Mike Bentley

Media Manager, Carat Manchester

As the glitter settles and the rainbow bunting is put away, we say goodbye to Manchester Pride for another year. Pride is without doubt one of my favourite weekends of the year, not just because I myself am LGBT+ but because its four days of the year where my fellow Mancunians, and those who travel across the UK, unite to show that in 2019 there is no place for inequality, racism, gender bias or hate.

In amongst a sea of bunting, the parade, music, laughter and socialising it’s easy to forget the importance of Pride, and why we need it (not just Manchester, but across the UK). I often hear the question “do we still need Pride? Isn’t is a lot better now…” and while there has been great progress made and many people believe diversity is alive and well, several industry statistics highlight an inequality across gender, race, age and sexuality. 

To give some context, hate crimes against LGBT+ people in London have risen 100% in the past 5 years, one in five LGBT people have experienced a hate crime or incident because of their sexual orientation and/or gender identity in the last 12 months. Two in five trans people have experienced a hate crime or incident because of their gender identity in the last 12 months. Four in five anti-LGBT hate crimes and incidents go unreported, with younger LGBT people particularly reluctant to go to the police and earlier this year, there were protests outside Birmingham schools because children were being taught about LGBT issues as part of the curriculum.

The above represent some of the issues at the core of why pride is important, regardless of sexuality - if there isn’t a visible presence which highlights that this isn’t acceptable, it will eventually become engrained into the fabric of society and simply accepted.

Here at Dentsu Aegis Manchester, we pride ourselves on diversity and inclusion, so what better way  to showcase this than our annual Pride Fest event; a day of education, information and conversation, with a view to tackle tough issues and encourage peer to peer discussion around sexuality, gender and inequality in the workplace.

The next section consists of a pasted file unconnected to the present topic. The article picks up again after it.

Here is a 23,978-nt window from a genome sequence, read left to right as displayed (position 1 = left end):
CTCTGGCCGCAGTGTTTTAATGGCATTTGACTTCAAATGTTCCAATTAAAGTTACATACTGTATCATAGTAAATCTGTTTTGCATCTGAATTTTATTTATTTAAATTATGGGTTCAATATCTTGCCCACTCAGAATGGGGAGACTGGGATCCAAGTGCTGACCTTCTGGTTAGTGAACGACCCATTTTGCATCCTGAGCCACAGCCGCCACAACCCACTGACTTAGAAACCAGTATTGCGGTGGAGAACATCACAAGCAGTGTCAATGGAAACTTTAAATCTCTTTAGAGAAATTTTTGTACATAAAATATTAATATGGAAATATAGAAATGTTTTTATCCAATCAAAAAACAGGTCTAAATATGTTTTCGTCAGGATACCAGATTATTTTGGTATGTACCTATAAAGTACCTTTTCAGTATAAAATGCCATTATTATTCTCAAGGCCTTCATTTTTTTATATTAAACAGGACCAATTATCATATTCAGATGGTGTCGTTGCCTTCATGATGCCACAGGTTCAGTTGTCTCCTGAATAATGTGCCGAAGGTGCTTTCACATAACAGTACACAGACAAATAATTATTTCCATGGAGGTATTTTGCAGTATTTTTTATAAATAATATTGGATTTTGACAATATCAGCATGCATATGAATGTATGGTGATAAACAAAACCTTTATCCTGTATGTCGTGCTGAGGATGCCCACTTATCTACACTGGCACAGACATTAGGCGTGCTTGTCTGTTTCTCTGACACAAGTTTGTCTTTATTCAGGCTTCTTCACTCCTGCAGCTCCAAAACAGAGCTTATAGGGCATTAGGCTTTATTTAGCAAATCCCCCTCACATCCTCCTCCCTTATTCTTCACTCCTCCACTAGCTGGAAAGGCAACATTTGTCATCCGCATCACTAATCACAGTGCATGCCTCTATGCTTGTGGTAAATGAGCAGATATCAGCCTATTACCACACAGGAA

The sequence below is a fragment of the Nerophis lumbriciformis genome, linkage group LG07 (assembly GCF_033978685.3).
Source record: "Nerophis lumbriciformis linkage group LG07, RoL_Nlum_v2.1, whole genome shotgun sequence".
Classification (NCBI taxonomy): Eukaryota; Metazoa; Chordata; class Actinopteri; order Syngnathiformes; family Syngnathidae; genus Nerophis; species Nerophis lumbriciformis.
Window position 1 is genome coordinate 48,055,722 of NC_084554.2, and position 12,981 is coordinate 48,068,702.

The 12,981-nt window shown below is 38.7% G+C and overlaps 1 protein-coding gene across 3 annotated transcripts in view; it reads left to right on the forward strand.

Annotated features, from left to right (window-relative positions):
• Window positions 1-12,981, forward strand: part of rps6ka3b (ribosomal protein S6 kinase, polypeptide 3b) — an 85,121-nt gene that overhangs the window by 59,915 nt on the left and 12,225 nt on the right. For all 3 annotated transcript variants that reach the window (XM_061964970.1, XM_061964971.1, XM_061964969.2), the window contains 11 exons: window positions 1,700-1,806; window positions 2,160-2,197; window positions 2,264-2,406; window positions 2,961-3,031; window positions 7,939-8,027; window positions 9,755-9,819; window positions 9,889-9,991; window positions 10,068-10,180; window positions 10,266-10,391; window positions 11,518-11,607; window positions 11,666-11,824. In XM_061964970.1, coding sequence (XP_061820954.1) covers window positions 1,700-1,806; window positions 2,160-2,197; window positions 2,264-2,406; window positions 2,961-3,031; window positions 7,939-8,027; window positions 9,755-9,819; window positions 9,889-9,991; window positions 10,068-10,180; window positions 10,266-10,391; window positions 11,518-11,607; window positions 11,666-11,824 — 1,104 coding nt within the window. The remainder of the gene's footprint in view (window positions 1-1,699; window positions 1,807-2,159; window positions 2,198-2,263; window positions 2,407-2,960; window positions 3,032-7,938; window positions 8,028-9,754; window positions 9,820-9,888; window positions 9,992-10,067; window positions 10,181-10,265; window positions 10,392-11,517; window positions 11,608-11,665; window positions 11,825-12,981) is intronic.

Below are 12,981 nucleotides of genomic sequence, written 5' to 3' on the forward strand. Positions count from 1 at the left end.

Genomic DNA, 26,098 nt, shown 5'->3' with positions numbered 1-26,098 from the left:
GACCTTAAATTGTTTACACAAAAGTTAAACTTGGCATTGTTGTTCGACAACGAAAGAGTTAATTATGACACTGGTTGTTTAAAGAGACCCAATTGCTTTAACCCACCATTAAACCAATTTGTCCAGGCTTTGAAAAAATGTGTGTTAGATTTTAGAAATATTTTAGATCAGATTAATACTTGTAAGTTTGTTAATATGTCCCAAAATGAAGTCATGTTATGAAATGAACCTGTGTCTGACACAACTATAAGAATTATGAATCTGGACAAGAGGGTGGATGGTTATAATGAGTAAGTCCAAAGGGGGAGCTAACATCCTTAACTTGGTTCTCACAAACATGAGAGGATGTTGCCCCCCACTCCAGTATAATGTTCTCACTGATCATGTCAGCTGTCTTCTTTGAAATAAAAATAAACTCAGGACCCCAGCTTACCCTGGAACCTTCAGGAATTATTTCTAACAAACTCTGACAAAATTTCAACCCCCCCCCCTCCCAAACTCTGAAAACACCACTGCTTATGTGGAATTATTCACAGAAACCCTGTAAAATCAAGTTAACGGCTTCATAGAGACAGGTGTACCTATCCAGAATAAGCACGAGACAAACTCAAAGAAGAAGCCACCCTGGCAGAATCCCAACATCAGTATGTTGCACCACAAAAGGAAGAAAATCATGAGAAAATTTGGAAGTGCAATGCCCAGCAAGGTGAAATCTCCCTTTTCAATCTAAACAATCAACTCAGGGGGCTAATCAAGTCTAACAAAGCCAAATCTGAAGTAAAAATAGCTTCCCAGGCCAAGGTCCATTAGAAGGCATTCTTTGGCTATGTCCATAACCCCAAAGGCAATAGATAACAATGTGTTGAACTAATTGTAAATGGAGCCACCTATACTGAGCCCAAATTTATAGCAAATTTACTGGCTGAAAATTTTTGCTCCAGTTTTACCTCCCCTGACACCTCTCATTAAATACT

With this year marking 50 years of stonewall, Manchester’s &Proud team decorated the office in full pride regalia, while also displaying images, videos and information which highlight the issue of inequality which are still present in 2019. We were kindly joined by our beneficiaries; The George House Trust & LGBT Foundation, who educated the office on the invaluable work they do and joined a  Q&A with our very own Tom Amies-Cull.

The event was a huge success - our clients and media partners kindly contributed to the day and though raffles, cakes sales and an afternoon tea, we were able to raise £4,343.61 for our chosen charities. The money will provide invaluable support for LGBT+ people while also shining a light on GHT’s U=U campaign, which informs and educates people on the status of people living with HIV (if you aren’t aware of what U=U is, you can find out more here​).

We are looking forward to making Pride Fest 2020 bigger and better, in the meantime please remember that we live in a country where diversity and freedom are widely encouraged, and for that we are exceptionally fortunate. Aside from Pride weekend, I ask you all to be loud, proud and celebrate diversity - for you and I, but also for the people who can’t; whether they’re in countries where they can’t be free, or they’re bound by social stigma not to embrace who they really are or speak out.


Until next year….